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Sacred Landscape

(By Val Thomas,  Edited by Matthew Fox, Photographs thanks to Rod Chapman)

There are those who look at Norfolk with a sense of disappointment that we do not have the glamorous stone circles or dramatic landscape features to which so many magical folk are drawn in other parts of the country. Our magic is perhaps somewhat quieter, not so easily noticed by outsiders, yet none the less powerful for all that. Newcomers sometimes conclude, rather rapidly, that Norfolk is not a magical county, that all the witches are in the West Country and that real magic is that of the “Celtic” lands. Others look more closely, observe, pay attention and wait patiently for the land to give them some clues. Much is hidden and it takes time to find what we later realise has been in plain sight the whole time.

This is just a small selection of magical places to visit. There are plenty more to be found once you begin to explore the landscape. If you have any photos you would like to share or articles about other sites, then please contact us.

Sacred Waters


 St. Walstan’s Well, Bawburgh  ​St Helen’s Well

Sacred Stones


There are a number of interesting large stones around the county with historical and magical significance and I am grateful to Rod and Rue for taking me to visit them.

Ancient Historical Sites


There are a number of interesting large stones around the county with historical and magical significance and I am grateful to Rod and Rue for taking me to visit them.


The Coast


The mudflats and salt marshes of the North Norfolk coast have a wonderfully sacred feel to them, as they are truly liminal spaces between Earth and Sea and Air. Fire too must be acknowledged there when the sun shines in the wide sky and the Flame spirits dance across the water. There is a vast amount of magical energy at all seasons of the year and berries and leaves foraged here are often more delicious and more potent than those gathered from other spots. There are not individual, separate beaches to visit here, rather a wide sweep of coastline, where the energy of one place blends into another, although each has its own, special characteristics. Heacham, for example, has many cockle shells, along with some other precious beauties, while Old Hunstanton has its sand dunes, beach huts and rabbits. Titchwell beach is covered in razor shells and Holkham is a good place to pick Samphire. Further East, all the way from Sheringham to Cromer is excellent hunting ground for hag stones and elf bolts, while West Runton has its fascinating rock pools. There are places to “sit out” for hours on end, suitable ritual areas and perfect spots to make labyrinths in the sand and to walk them, meditatively, while flying a kite.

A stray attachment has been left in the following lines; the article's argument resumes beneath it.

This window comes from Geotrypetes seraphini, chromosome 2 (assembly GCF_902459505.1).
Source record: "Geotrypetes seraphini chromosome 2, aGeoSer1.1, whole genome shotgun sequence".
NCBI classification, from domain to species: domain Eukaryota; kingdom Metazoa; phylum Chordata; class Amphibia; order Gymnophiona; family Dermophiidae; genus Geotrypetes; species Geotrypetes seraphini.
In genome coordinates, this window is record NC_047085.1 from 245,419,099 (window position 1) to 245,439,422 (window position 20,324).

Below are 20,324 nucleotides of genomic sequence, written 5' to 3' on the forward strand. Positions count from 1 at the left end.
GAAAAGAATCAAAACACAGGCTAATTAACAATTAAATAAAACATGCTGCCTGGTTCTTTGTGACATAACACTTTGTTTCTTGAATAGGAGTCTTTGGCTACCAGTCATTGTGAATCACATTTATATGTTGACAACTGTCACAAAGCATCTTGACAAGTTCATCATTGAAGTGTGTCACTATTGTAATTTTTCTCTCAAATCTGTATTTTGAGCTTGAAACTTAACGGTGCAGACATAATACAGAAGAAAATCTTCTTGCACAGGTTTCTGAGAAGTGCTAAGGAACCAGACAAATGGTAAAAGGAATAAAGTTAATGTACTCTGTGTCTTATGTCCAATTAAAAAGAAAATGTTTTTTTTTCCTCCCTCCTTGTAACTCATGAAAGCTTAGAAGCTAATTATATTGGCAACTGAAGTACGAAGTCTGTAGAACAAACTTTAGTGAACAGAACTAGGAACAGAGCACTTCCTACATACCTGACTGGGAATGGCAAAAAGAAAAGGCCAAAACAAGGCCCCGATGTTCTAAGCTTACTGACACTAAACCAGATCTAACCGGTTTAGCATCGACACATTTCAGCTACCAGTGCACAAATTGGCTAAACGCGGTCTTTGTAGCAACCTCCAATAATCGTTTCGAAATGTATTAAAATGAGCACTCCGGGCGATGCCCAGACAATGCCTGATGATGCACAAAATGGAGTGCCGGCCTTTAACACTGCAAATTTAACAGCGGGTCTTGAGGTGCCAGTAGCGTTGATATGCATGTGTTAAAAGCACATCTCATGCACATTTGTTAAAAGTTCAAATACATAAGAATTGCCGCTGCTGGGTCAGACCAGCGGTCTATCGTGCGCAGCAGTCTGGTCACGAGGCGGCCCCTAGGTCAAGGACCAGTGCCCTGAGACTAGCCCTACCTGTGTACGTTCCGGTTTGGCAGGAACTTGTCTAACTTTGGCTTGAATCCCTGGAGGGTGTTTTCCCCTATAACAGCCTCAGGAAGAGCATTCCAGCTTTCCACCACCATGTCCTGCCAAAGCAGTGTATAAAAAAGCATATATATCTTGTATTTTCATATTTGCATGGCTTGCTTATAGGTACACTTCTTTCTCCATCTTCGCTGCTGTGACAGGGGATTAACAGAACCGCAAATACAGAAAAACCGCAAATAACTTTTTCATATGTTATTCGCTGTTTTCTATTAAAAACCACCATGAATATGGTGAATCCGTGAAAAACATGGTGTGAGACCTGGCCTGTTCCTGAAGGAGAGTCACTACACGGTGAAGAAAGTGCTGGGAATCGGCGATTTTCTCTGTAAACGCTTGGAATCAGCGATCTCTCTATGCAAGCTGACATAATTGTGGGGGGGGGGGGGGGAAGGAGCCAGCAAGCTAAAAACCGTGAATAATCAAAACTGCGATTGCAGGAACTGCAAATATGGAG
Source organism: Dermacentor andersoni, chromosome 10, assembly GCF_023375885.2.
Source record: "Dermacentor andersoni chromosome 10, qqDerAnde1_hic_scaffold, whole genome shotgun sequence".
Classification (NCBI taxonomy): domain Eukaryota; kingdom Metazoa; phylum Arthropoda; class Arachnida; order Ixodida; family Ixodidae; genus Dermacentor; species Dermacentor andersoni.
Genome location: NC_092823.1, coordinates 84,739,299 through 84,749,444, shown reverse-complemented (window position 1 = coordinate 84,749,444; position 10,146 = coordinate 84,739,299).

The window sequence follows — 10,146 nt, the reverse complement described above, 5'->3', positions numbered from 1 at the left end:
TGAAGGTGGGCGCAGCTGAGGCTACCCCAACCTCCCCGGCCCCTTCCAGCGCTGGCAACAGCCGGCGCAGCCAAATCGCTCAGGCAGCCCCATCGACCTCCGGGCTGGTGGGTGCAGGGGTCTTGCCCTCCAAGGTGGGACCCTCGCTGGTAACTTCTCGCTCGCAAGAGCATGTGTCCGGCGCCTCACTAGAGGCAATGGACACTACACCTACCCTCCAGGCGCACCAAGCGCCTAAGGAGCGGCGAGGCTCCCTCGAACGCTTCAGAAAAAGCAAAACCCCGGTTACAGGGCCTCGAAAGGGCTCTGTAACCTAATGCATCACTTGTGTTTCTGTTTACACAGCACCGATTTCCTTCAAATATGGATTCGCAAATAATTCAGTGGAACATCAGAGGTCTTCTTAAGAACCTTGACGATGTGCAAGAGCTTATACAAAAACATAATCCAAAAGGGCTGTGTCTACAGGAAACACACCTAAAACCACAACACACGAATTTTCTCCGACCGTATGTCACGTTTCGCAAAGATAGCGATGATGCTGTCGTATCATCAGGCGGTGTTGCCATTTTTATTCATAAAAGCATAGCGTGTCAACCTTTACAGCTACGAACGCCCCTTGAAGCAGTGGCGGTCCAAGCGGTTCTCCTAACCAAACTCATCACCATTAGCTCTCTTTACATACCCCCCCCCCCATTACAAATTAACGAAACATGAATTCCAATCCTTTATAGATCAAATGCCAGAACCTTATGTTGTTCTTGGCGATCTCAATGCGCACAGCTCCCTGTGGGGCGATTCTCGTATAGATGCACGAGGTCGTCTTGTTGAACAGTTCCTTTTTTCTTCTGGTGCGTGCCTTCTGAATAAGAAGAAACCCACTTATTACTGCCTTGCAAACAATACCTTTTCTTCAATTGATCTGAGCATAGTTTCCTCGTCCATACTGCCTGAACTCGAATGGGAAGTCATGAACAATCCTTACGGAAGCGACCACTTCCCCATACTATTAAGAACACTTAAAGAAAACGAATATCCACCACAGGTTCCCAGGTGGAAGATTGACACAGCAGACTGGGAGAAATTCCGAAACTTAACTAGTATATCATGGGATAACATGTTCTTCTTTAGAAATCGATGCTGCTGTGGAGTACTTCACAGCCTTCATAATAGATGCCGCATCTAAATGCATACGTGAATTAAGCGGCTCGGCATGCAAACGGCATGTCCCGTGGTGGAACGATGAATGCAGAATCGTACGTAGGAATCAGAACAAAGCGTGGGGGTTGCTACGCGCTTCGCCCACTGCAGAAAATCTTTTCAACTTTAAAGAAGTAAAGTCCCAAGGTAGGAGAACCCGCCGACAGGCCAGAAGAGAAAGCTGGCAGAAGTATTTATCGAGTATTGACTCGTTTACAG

Bibliography

Clarke, W.C., 1925. In Breckland Wilds, rewritten and revised by R. Rainbird Clarke, 1937.

Davies, John, 2009. The Land of Boudica: Prehistoric and Roman Norfolk
Heritage.

Davies, John, and Williamson, Tom (eds.) 1999. Land of the Iceni: The Iron Age in Northern East Anglia, Centre for East Anglian Studies.

Edwards, Derek, and Wade-Martins, Peter (Eds.), 1987. Norfolk from the Air, Norfolk Museums Service.

Matthews, John and Caitlín, 1985. The Western Way: A practical Guide to the Western Mystery Tradition, Arkana.

Pennick, Nigel, 2004. Secrets of East Anglian Magic, second edition, Capall Bann.

Snelling, Joan, 1971. St. Benet’s Abbey, Norfolk.

Wood, Chris, 2016. The Icknield Way: a heritage pilgrimage, available from www.norwichsphere.org.uk .

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